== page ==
One way college faculty can improve learning in the classroom is by designing courses so that content and delivery are clearly arranged—a research-proven approach that heightens student understanding. Teachers who were prepared and organized contributed to student achievement (Feldman, 1989).
Organization of a course was rated as the highest ranking attribute of students “grading” the performance of economics faculty in course evaluations (Boex, 2000). In that analysis, students indicated that “organization and clarity” were the most important qualities faculty could possess. Their importance intensified for more advanced students. “The impact increased at more advanced levels of study: organization and clarity was more important for graduate students than for undergraduates and more important in the noncore courses than in core courses” (p. 220). Carroll and O’Donnell (2010)also found that providing an organized course is one of the ways that faculty can promote a supportive learning atmosphere, according to their study of students’ perceptions of learning.
Another study based on teaching videos indicated that a well-organized lecture course led to higher gains in student achievement, especially among those students unfamiliar with the subject, such as students enrolled in introductory classes (Schonwetter et al., 2002). Course organization included faculty’s explanation of the course and the stressing of important points. Other admirable organizational traits identified in the study included faculty possessing a thorough knowledge of the material and the ability to make prudent use of class time.
Lumpkin and Multon (2013) turned the tables on the typical research formula, instead identifying the qualities possessed by highly regarded faculty from their perspective, not from students’ impressions. Time management of the classroom, and the course’s organization and structure, were tops among the traits that faculty associated with effective teaching. These traits were considered key to helping students learn.
A well-organized course may smooth the way for faculty, but it’s geared more towards helping students succeed. One way to assist students in managing their study time is to include grading policies, allowing them to structure their efforts accordingly. (See the corresponding module, titled “Using Syllabi to Organize Courses,” to learn more providing grading criteria and using syllabi as part of an overall organizational plan.) A course that includes well-chosen assignments that reinforce concepts also helps students learn (Carroll & O’Donnell, 2010). One way to engage students is to explain the purpose or real-world applicability of assignments (Hockensmith, 1988; Slattery & Carlson, 2005). Another way to help students is to consider their different learning styles. Assignments, projects, and exams that make room for submissions that use various formats allow students to use the learning style they prefer (Dunn et al., 2009). A learner-centered instructor offers students options for completing their work (Blumberg & Weimer, 2009).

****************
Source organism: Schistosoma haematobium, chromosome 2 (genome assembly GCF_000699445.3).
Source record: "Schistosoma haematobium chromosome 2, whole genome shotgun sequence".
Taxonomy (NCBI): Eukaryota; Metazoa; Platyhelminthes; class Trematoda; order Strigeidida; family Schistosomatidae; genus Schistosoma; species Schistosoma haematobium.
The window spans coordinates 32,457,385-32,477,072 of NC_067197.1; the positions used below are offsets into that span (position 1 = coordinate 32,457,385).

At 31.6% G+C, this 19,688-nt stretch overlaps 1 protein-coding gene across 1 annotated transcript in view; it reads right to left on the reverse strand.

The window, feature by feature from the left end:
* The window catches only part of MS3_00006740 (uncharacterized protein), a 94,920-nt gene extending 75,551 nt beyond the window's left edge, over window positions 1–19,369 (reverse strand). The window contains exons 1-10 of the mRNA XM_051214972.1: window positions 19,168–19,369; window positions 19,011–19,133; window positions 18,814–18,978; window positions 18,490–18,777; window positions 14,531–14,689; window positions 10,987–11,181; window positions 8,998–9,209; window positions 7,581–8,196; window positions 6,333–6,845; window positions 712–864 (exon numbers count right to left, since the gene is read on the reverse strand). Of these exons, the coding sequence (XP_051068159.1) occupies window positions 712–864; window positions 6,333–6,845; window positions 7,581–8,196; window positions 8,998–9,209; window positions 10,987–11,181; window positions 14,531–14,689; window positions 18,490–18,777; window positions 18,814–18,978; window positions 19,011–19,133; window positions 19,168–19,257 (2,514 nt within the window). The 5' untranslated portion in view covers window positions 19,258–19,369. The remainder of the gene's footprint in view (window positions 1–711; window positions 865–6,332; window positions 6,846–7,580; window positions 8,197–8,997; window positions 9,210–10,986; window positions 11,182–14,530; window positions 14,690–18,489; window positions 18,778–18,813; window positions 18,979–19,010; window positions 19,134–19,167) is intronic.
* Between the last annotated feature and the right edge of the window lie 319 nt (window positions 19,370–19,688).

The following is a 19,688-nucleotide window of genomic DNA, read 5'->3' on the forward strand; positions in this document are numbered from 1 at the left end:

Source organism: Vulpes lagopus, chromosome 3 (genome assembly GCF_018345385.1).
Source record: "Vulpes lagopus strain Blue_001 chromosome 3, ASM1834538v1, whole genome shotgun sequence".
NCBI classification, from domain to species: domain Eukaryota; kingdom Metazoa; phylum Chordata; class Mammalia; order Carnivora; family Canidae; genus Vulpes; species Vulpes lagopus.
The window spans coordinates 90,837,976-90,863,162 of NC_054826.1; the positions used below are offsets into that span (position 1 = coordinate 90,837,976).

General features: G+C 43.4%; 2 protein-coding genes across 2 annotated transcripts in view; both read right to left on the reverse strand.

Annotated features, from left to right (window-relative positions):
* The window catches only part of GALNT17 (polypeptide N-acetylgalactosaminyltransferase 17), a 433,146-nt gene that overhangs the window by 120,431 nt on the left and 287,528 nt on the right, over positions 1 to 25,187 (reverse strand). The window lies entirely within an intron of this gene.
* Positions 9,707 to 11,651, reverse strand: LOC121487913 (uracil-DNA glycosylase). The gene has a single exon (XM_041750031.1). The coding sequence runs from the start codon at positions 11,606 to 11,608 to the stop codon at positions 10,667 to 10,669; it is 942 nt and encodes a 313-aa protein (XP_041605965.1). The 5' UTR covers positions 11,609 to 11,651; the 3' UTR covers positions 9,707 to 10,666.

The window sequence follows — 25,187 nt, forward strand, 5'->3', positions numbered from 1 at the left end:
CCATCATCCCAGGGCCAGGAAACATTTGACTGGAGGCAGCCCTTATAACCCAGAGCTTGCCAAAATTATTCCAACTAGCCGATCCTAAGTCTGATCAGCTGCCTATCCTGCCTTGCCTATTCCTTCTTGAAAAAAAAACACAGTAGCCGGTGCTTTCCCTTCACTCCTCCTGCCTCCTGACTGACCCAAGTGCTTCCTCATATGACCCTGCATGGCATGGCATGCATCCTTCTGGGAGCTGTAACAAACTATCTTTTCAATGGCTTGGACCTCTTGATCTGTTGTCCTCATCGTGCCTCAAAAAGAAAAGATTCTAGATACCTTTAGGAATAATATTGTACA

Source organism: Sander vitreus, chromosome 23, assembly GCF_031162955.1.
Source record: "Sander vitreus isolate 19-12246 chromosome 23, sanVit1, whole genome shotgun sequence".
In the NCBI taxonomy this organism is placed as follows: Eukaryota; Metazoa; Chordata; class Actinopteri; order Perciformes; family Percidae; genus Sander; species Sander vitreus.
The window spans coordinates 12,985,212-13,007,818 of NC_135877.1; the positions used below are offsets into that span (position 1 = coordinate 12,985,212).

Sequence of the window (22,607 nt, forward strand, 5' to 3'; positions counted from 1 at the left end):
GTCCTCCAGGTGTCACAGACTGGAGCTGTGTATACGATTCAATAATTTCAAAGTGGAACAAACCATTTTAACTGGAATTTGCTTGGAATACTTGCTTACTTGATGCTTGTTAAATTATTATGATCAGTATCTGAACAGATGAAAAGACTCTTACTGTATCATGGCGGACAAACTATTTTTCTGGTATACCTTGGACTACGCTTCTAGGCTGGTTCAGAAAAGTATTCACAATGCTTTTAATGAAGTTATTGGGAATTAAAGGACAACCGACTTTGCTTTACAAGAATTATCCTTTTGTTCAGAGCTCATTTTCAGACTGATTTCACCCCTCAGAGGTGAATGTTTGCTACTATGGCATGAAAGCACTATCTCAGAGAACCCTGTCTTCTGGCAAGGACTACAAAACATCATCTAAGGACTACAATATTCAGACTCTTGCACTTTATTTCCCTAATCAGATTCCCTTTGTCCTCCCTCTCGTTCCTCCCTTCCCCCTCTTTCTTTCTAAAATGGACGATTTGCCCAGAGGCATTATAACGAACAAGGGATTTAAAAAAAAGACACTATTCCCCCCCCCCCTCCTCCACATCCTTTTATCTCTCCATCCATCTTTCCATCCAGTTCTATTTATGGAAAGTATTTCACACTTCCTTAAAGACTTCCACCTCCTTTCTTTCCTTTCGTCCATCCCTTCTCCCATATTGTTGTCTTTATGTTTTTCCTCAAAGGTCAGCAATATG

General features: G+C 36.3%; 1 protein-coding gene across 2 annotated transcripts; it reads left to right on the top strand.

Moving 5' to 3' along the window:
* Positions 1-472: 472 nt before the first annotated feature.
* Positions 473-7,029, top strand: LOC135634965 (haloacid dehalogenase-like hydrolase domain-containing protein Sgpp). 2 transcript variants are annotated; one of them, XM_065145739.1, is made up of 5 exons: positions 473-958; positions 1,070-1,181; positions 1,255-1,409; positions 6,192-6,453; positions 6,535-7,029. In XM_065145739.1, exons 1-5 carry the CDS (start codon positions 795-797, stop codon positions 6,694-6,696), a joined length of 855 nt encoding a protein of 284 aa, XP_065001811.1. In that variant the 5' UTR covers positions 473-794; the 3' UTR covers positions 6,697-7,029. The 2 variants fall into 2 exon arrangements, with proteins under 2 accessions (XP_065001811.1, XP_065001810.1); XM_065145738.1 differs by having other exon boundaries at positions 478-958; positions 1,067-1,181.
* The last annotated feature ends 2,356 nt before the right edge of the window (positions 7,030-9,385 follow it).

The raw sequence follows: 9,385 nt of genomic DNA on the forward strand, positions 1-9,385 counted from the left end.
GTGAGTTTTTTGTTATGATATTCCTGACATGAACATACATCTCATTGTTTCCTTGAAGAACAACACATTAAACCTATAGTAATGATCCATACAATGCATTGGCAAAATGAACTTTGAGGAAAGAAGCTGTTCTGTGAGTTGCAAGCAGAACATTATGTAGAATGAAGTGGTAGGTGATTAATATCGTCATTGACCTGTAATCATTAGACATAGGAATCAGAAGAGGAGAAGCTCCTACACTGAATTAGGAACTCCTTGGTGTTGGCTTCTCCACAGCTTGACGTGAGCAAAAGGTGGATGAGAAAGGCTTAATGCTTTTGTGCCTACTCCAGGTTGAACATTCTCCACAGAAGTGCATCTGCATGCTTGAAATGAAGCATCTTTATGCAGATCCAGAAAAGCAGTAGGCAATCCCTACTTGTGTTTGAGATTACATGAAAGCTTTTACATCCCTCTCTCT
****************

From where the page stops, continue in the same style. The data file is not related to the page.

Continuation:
The overall organization of the course can take different forms. It could be organized “logically,” according to a theme or according to the “big picture,” or it could follow a “natural chronological order” (Hockensmith, 1988, p. 346). An organized class requires planning and a commitment by faculty (Brophy, 2010). Sufficient planning allows the class to operate more smoothly with students staying occupied, with less transition time between class activities.
Adept management helps students regulate their own learning, particularly under the tenets of social constructivist pedagogy, where students learn through active processes overseen by the instructor (Brophy, 2010). “[Class management research] findings converge on the conclusion that teachers who approach management as a process of establishing and maintaining effective learning environments tend to be more successful than teachers who emphasize their roles as authority figures or disciplinarians (p. 41).” Organization encompasses the way the course is structured and the clarity of lectures and presentations. Providing an organized course helps faculty create a “supportive and encouraging learning environment” (Carroll & O’Donnell, 2010, p. 65).
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About the Author
Dr. Carolyn Dunn
East Carolina University
Dr. Douglas Schneider
Department of Accounting
East Carolina University